Rebecca Weimer‘s review (cross-posted from Goodreads)
One Day is a clever novel filled with Britishisms, humor, heartbreak, and the pangs of life and love; basically, everything I love in a book. Except I threw this one across the room with 30 or so pages left to go.
Then came the book-throwing anger. What this anger means is that I cared enough about the characters and the plot to feel this surge of emotion, and I’ve only ever gotten that angry at a book two other times: HP7 and Dance with Dragons (GoT 5). While I know some may argue (and hopefully it was the author’s intent as well) that this event was meant to demonstrate the frailty of happiness and life, the injustice and unfairness, the absurd reality that sometimes things happen that aren’t supposed to, but I thought it was unnecessary. Why play the tragic death card in a story that doesn’t need it? It’s already heartbreaking, a death does nothing to propel the story or offer a new characterization. Dexter has already lost the only other woman he ever loved, and it turned him into a completely unlikable character I stuck with because I knew Emma could change him, but with Emma’s death (and his new girlfriend 2 years later), it just doesn’t sit with me. Not to mention the tragic accident came completely out of nowhere. It basically goes like this:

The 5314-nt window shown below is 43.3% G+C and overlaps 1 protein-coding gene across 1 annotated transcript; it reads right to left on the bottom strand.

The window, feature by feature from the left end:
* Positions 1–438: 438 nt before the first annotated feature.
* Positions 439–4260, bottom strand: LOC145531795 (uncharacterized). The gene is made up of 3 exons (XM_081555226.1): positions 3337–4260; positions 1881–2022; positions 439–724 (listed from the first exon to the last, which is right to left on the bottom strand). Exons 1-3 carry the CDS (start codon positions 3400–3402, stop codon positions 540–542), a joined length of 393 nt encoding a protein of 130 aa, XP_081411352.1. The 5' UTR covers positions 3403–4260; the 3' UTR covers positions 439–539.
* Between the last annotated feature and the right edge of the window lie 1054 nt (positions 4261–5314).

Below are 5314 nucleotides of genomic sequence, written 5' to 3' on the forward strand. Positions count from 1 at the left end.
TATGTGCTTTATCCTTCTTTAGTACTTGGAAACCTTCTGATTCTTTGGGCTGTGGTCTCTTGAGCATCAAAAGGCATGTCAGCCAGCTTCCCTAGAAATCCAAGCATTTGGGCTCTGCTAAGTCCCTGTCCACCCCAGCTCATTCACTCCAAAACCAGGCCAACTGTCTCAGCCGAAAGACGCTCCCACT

Beautiful prose, beautiful prose, beautiful prose.
And then she dies.
WTF. (And I’m not a WTF’er, much less a parenthetical fragment posing as a sentence-writer).
I felt the death came across less as a “statement” on life and more as a “I don’t know how to end this” or “I’m too afraid to end this with Em and Dex facing life and the unknown together.” It contradicts the novel, whose whole point was to depict two characters as they live normal lives and face everyday struggles and challenges of growing up. So what happens when they finally get together? The reader patiently waits 300 pages for Dex to realize he is only decent when he is with Emma, and for Emma to have the courage and the confidence in herself to convince him of this. And then she dies.
That being said, I can’t feel so passionately angry about a book (so much so as to actually write a review), and not give it a decent star rating. Next time, though, I’ll skip the end.